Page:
MSF makes problematic ‘Pericles” family friendly
CANTON, MI–Stories are important. They help us know who we are, where we came from, how we belong and, perhaps most importantly, that tragedy does not have to overwhelm us or be the end of our story.
At the Michigan Shakespeare Festival, they are retelling the story of “Pericles, Prince of Tyre,” adapting it in a way that makes it a family-friendly story filled with playfulness and joy to leaven the tragedy and heartbreaks. Director Robert Kauzlaric reshapes this infrequently done play, a play that was likely only half-written by Shakespeare and is problematic with the early incest storyline.
In this production, Kauzlaric cut those scenes entirely and he consolidates the journeys of Pericles, making the story easier to follow, emphasizing the romance and beauty of the tale.
The story opens with Faith Berry’s Marina gathering in her son (played by Lance Johnson) to tell the story of her family, starting with her father, Pericles. In this telling, she also serves as the chorus, sharing history with her son who is on the verge of his maturity. Berry infuses the role with the sort of grandeur and majestic presence one expects from an all-knowing chorus figure, but keeps the humanity of the role. Yes, she is monarch and narrator, but she is also mother and daughter, and this is her story.
Kauzlaric fills the story with a playfulness, putting toys in the hands of Marina and the others she directs to act out the family’s saga.
The opening scene immediately sets the stage for what is to come: There is grandeur; there is intimacy; there is beauty; there is fun. Scenic Designer Evan Frank creates magic with fabric that acts as an ocean and a transition between scenes. Together with Dustin D. Miller, the projections designer, they move the audience from one coastal city to the next, allowing the action to flow quickly.
Costumer Aly Renée Amidei contributes to the feeling of the fantastical with her creations accented with sheer draperies, richly woven textures and brocade, many done in deep palettes of purple and green, evoking oceanic imagery. Everything about the show is a visual delight, underlined with Kauzlaric’s careful staging of actors to create stunning stage pictures.
Warren Jackson plays the princely title character, a man of honor and generosity who starts transforms from youth to venerable ancient throughout the course of the show. The play opens with him announcing that he plans to set sail to search for a wife and he is leaving his friend and advisor Helicanus (played by MSF veteran Alan Ball) to govern in his absence.
Jackson’s charisma is one of the reasons this production of “Pericles” is so endearing and works so well. The audience sees him through the eyes of his daughter, and the lens is one of affection and respect. Jackson wears well the mantle of a hero, one with few flaws who must endure external hardships and losses. The play follows him as he wins and loses a bride, attempts to govern wisely and eventually falls into a stupor when his losses become too heavy to bear.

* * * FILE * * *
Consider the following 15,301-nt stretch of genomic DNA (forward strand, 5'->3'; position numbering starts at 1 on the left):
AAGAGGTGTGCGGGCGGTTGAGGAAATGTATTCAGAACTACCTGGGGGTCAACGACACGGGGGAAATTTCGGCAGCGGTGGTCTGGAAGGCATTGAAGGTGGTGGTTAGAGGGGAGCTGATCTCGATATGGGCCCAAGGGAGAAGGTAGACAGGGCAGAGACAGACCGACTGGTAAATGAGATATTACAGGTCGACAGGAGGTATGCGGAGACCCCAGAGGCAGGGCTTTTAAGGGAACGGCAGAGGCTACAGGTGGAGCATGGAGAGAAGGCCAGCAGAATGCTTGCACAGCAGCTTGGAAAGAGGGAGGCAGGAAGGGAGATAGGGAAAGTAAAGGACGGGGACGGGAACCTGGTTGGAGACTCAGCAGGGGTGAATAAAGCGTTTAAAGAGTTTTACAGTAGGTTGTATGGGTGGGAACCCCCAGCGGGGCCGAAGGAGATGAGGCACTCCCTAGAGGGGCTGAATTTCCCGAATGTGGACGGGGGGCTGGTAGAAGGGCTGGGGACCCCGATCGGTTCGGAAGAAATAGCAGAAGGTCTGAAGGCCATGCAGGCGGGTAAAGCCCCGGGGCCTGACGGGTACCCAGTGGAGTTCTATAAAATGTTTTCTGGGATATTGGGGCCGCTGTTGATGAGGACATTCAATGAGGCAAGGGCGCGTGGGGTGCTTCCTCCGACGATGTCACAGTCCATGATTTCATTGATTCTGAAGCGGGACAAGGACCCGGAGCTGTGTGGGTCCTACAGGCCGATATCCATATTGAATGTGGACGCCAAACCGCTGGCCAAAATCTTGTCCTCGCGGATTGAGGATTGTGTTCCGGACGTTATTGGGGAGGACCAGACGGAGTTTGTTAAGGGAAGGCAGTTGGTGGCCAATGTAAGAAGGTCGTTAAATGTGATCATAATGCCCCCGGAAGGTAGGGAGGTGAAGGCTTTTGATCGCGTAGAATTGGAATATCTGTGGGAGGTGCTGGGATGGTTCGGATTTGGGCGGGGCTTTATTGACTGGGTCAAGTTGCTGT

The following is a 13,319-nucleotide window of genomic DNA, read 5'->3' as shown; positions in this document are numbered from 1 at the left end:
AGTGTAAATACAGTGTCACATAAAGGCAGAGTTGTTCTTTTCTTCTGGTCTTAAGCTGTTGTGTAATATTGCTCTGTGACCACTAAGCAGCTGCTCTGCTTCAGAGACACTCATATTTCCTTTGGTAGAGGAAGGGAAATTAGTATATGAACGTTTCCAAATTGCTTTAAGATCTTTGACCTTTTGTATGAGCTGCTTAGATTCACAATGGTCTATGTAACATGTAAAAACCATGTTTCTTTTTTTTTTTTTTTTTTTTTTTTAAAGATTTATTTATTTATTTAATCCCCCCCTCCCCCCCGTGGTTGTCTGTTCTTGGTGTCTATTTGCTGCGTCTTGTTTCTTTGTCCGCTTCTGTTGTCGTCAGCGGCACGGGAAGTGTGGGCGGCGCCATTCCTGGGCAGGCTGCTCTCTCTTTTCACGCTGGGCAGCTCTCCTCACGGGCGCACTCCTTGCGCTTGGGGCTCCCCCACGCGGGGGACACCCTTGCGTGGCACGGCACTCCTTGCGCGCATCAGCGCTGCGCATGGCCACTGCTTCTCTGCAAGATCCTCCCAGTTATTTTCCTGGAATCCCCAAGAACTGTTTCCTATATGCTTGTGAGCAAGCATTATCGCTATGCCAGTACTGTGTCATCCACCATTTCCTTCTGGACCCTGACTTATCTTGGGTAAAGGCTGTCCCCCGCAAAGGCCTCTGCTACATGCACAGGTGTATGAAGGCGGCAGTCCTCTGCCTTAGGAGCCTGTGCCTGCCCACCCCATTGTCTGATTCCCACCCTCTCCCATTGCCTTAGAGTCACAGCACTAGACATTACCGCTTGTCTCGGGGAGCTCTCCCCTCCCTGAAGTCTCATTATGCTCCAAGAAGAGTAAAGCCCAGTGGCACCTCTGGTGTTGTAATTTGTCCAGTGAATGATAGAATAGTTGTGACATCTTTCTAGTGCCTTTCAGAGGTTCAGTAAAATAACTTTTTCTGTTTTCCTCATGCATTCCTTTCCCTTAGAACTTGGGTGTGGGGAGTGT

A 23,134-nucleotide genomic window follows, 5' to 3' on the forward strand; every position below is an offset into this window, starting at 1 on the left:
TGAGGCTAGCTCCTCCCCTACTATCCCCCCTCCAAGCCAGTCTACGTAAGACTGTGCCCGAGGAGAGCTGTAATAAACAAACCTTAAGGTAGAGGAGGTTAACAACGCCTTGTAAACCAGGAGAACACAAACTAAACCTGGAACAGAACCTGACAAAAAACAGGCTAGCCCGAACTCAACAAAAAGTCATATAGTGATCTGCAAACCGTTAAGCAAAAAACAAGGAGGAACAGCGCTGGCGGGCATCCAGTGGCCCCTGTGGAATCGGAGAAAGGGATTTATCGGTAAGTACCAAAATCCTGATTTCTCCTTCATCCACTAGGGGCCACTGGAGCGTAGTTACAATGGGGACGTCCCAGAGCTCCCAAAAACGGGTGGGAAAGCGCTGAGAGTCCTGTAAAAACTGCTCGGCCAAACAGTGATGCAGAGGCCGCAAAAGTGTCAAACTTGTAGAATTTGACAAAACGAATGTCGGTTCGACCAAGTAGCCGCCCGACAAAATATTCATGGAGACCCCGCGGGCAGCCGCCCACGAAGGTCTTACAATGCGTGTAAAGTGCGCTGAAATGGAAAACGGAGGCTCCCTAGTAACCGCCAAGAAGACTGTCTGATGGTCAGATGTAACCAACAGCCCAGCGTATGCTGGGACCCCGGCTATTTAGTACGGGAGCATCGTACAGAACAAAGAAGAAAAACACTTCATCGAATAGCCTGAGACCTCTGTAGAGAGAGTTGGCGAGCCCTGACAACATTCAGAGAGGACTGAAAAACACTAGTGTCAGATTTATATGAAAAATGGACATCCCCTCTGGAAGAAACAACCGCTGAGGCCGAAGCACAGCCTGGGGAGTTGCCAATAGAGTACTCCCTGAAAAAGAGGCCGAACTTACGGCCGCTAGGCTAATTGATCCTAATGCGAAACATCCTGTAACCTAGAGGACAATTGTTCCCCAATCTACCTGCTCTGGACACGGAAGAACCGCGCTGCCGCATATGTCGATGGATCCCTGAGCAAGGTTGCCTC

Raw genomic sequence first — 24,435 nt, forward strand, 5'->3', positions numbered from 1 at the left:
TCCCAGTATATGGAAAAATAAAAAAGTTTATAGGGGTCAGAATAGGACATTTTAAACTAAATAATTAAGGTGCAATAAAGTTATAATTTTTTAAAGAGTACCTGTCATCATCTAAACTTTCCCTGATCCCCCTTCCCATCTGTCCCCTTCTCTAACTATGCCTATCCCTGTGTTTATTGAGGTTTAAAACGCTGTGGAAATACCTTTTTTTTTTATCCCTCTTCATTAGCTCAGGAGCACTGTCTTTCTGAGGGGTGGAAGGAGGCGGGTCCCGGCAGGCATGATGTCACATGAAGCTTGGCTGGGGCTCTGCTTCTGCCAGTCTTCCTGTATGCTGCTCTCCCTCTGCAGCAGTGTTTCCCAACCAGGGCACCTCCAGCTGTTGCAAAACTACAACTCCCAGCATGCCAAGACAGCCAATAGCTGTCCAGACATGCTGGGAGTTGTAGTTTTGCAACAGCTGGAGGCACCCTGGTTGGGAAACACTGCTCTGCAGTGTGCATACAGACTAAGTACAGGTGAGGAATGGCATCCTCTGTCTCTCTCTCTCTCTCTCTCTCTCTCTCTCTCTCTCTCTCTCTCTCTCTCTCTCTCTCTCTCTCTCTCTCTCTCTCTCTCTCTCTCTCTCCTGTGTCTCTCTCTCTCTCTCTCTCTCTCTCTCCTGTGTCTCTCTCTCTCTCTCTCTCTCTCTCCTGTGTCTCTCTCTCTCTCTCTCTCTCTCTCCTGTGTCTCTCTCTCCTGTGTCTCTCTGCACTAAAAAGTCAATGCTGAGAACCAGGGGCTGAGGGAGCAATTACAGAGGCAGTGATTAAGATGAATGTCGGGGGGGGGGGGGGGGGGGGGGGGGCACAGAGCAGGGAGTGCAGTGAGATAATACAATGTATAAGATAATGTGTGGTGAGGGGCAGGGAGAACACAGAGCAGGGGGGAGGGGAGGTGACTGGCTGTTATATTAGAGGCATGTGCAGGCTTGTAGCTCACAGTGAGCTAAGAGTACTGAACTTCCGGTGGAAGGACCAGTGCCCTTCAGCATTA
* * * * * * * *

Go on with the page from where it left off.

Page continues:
Throughout it, Jackson carefully measures out the prince’s energy, infusing him with dollops of dignity, playfulness, shyness and sorrow.
The scenes in Pentapolis are particularly fun, from when Pericles first washes up on shore and encounters a cadre of helpful fishermen to the tournament scenes where he competes for the favor of the princess, to the scenes where he falls in love and is granted a bride.
It is here that the ensemble gets to shine, from the three philosophizing fishermen to the comedic knights who participate in the tournament.
Equally delightful are the scenes between Simonides, king of Pentapolis (played by Rico Bruce Wade), Pericles and Thaisa, daughter to Simonides (played by Jaelyn Raiford). Raiford delights as the princess in charge of her own fate, knowledgeable about each of her suitors and knowing just how to play everyone to get what she wants. The chemistry between her and her father and her and Pericles is warm and it strengthens the story, underlining that it is being told by her daughter.
Wade welcomes the audience into the joy and gaiety of the story, bouncing between the dignity of a monarch and the merry sport he plays with Pericles and Thaisa. It further infuses a warmth into this show.
Throughout the tale, each performer contributes to the vision of this telling as one being told to a young man. While various villainies are shown, they rarely get center stage. Instead, virtue and resilience own the spotlight.
“Pericles” is a production that leaves the audience feeling optimistic and hopeful. It entertains from the opening sequence to the final bow. While many versions of “Pericles” are problematic because they hew too closely to what has survived as the canonical version, the Michigan Shakespeare Festival production shows the best version of the story in a manner that is uplifting and meaningful to contemporary audiences.